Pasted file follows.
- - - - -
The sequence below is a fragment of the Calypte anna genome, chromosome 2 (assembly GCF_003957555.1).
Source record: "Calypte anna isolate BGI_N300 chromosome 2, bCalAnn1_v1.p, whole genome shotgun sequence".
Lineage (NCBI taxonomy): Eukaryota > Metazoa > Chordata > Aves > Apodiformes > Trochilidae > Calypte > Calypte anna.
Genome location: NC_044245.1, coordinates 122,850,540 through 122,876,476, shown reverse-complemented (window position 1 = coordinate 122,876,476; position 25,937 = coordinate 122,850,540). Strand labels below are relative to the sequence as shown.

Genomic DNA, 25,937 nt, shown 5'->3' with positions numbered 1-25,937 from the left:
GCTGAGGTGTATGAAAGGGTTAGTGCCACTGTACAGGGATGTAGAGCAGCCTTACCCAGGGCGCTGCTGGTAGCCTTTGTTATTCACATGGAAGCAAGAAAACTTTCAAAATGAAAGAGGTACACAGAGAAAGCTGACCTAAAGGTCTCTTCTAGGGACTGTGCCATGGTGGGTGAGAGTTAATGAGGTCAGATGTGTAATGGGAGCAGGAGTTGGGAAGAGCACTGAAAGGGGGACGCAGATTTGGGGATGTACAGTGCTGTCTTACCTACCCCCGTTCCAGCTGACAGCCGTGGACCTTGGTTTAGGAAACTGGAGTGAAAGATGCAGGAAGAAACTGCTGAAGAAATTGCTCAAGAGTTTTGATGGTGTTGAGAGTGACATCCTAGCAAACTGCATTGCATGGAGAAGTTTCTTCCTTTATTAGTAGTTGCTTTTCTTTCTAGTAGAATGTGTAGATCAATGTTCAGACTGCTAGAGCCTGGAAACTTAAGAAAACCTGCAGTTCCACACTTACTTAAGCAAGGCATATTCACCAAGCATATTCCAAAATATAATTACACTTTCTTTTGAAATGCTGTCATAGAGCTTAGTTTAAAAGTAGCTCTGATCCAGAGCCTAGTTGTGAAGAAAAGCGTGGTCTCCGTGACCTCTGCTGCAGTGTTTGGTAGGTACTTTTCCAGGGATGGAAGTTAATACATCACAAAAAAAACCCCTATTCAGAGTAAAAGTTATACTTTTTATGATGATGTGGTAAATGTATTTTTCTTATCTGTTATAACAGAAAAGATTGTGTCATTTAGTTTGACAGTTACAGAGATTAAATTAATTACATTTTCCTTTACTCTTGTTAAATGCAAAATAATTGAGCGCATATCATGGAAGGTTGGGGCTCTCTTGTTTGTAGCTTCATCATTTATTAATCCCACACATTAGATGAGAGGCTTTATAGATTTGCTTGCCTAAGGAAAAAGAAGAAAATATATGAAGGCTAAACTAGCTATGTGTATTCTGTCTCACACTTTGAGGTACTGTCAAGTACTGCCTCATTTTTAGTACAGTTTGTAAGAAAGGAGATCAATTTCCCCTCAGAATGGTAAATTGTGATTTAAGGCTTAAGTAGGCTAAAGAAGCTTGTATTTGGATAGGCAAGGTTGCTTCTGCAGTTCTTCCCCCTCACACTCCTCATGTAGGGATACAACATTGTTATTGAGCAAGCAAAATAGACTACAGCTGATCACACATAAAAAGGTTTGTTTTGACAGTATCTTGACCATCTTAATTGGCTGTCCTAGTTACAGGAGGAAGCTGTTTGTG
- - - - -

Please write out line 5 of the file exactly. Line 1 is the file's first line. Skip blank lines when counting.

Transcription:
Genomic DNA, 25,937 nt, shown 5'->3' with positions numbered 1-25,937 from the left: